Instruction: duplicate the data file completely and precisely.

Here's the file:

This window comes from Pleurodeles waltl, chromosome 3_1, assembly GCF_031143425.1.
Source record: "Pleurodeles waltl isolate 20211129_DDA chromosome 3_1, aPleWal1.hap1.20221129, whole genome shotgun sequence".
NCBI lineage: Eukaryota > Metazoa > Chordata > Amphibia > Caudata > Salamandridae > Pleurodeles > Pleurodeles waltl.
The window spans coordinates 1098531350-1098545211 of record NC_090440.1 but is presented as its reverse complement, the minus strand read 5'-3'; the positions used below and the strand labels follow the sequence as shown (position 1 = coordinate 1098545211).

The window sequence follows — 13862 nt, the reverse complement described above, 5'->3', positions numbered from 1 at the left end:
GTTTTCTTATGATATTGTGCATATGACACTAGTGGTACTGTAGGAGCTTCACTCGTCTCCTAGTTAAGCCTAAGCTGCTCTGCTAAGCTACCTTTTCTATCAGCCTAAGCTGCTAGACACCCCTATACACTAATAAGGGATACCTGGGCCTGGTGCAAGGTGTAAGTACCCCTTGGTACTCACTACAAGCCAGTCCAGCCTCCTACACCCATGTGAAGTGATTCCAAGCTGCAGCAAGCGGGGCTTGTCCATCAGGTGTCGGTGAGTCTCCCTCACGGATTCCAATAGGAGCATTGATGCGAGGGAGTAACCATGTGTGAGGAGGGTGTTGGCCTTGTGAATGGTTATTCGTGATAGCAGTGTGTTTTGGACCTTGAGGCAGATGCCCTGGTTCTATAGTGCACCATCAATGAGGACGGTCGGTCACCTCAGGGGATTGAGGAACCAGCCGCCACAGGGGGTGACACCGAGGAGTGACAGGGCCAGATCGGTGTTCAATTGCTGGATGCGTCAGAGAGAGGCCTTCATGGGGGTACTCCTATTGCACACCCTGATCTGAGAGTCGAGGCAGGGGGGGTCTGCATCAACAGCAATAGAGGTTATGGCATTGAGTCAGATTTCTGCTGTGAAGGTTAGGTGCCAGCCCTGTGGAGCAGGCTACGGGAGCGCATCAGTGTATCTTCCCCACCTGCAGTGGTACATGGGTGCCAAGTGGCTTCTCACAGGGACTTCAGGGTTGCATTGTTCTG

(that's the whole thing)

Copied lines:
This window comes from Pleurodeles waltl, chromosome 3_1, assembly GCF_031143425.1.
Source record: "Pleurodeles waltl isolate 20211129_DDA chromosome 3_1, aPleWal1.hap1.20221129, whole genome shotgun sequence".
NCBI lineage: Eukaryota > Metazoa > Chordata > Amphibia > Caudata > Salamandridae > Pleurodeles > Pleurodeles waltl.
The window spans coordinates 1098531350-1098545211 of record NC_090440.1 but is presented as its reverse complement, the minus strand read 5'-3'; the positions used below and the strand labels follow the sequence as shown (position 1 = coordinate 1098545211).

The window sequence follows — 13862 nt, the reverse complement described above, 5'->3', positions numbered from 1 at the left end:
GTTTTCTTATGATATTGTGCATATGACACTAGTGGTACTGTAGGAGCTTCACTCGTCTCCTAGTTAAGCCTAAGCTGCTCTGCTAAGCTACCTTTTCTATCAGCCTAAGCTGCTAGACACCCCTATACACTAATAAGGGATACCTGGGCCTGGTGCAAGGTGTAAGTACCCCTTGGTACTCACTACAAGCCAGTCCAGCCTCCTACACCCATGTGAAGTGATTCCAAGCTGCAGCAAGCGGGGCTTGTCCATCAGGTGTCGGTGAGTCTCCCTCACGGATTCCAATAGGAGCATTGATGCGAGGGAGTAACCATGTGTGAGGAGGGTGTTGGCCTTGTGAATGGTTATTCGTGATAGCAGTGTGTTTTGGACCTTGAGGCAGATGCCCTGGTTCTATAGTGCACCATCAATGAGGACGGTCGGTCACCTCAGGGGATTGAGGAACCAGCCGCCACAGGGGGTGACACCGAGGAGTGACAGGGCCAGATCGGTGTTCAATTGCTGGATGCGTCAGAGAGAGGCCTTCATGGGGGTACTCCTATTGCACACCCTGATCTGAGAGTCGAGGCAGGGGGGGTCTGCATCAACAGCAATAGAGGTTATGGCATTGAGTCAGATTTCTGCTGTGAAGGTTAGGTGCCAGCCCTGTGGAGCAGGCTACGGGAGCGCATCAGTGTATCTTCCCCACCTGCAGTGGTACATGGGTGCCAAGTGGCTTCTCACAGGGACTTCAGGGTTGCATTGTTCTG